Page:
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The Weekly paper of the New Communist Party of Britain


Postal struggles

by New Worker correspondent

POSTAL WORKERS are preparing to ballot for nationwide action at the Royal Mail. A meeting at the TUC last week for 500 Communication Workers Union (CWU) representatives saw leading union figures warn of serious battles ahead for the unions’ 110,000 Royal Mail members.

Deputy General Secretary (Postal) Terry Pullinger urged activists to “give it everything we’ve got” in their efforts to maximise the turnout and a ‘Yes’ vote in the forthcoming Royal Mail national ballot.

TUC general secretary Frances O’Grady pledged support on behalf of the TUC.

no shortage

There are no shortage of battles to be fought. At present the union has 34 requests for local ballots in response to Royal Mail managers’ impositions of various instances of executive actions. These range from removals of machines and alterations to shift and duty patterns to imposed revisions.

Midlands divisional representative Paul Kennedy and Bristol & District Amal Branch secretary Rob Wotherspoon detailed difficult situations in their respective areas. At Nottingham Mail Centre members are under threat of drastic changes to their working arrangements, whilst at Bristol Mail Centre bosses have threatened to axe 100 jobs – along with a point-blank refusal to rule out compulsory redundancies.

Pullinger said that provocative behaviour by Royal Mail seems to be part of a deliberate strategy. Earlier that week CWU organised 800 workplace meetings up and down the country. He warned that such meetings would only encourage the bosses to provoke unofficial action; any such attempts, he warned, must not be allowed to succeed. He explained that Royal Mail management are “trying to get under people’s skins, because they’re petrified of the national ballot and they want to provoke unofficial action by our members”.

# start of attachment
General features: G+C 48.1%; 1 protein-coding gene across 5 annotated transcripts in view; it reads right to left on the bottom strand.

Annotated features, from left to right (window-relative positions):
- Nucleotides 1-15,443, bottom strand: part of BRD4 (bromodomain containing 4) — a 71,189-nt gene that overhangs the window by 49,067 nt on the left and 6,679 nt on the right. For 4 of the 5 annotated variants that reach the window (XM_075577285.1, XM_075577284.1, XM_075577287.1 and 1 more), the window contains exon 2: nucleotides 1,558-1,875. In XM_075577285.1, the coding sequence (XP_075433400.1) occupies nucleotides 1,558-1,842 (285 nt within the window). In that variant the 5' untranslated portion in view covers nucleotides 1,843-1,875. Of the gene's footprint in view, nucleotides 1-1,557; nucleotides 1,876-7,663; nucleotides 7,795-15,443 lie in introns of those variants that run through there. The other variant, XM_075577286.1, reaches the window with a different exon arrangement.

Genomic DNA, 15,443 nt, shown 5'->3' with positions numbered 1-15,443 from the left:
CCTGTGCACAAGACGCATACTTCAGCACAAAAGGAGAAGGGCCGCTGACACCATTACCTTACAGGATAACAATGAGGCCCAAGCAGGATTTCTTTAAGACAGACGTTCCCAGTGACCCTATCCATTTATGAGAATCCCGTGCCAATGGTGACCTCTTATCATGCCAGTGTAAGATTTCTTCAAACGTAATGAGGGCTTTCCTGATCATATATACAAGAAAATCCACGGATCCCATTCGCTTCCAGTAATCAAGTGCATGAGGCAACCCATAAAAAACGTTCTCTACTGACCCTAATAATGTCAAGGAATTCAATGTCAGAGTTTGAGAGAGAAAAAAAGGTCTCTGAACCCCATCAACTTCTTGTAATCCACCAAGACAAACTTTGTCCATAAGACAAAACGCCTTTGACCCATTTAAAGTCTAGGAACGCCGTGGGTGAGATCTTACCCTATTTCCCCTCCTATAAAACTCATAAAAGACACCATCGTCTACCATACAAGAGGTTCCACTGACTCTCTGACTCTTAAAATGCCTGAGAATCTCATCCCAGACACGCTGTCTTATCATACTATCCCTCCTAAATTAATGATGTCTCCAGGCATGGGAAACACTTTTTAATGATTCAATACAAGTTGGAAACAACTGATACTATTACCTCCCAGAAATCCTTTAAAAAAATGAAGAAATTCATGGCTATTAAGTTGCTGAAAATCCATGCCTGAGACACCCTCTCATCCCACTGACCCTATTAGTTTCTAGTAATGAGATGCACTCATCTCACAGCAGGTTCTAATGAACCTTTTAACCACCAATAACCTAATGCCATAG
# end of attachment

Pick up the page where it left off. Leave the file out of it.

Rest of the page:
General secretary Dave Ward noted the recent fall in the company’s share price as a reason for their current highly provocative behaviour, which he described as a “panic reaction”.

Early last month the union denounced the present management. It noted that when they took over in 2018 industrial relations were harmonious with a new blueprint agreement in place that was addressing problems. Then the share price was 496 pence. Last Friday it was just 162p.

The union accuses management of having a “one trick pony vision of just growing parcels”. Royal Mail has publicly stated it is no longer about service but all about profit. It would like to ditch the obligation to provide a door-to-door service nationwide.

CWU says: “Royal Mail is no longer a great public service that can generate revenue by merging entrepreneurism, innovation and social aims, but a privatised public service in the grip of a potential corporate raid of greed.

“If the new regime at Royal Mail Group goes unchallenged the real losers will be the people of this country, one of the greatest inventions of our social history and our members.”

Ward said that Royal Mail’s plan to separate the highly profitable Parcelforce from the rest of Royal Mail is undeliverable.

a weapon

He also said that the union should not oppose technology itself but oppose its application “as a weapon against workers” and, instead, win the shorter working week as “our share in the benefit of technology”.

Going into more detail, assistant secretaries Mark Baulch and Davie Robertson set out in further detail the specific issues in dispute in delivery and in processing and distribution respectively.

Robertson denounced the imposition of Automated Hours Data capture technology and Baulch compared the company’s use of technology to “electronic tagging”, slamming management’s “disgraceful treatment” of delivery workers.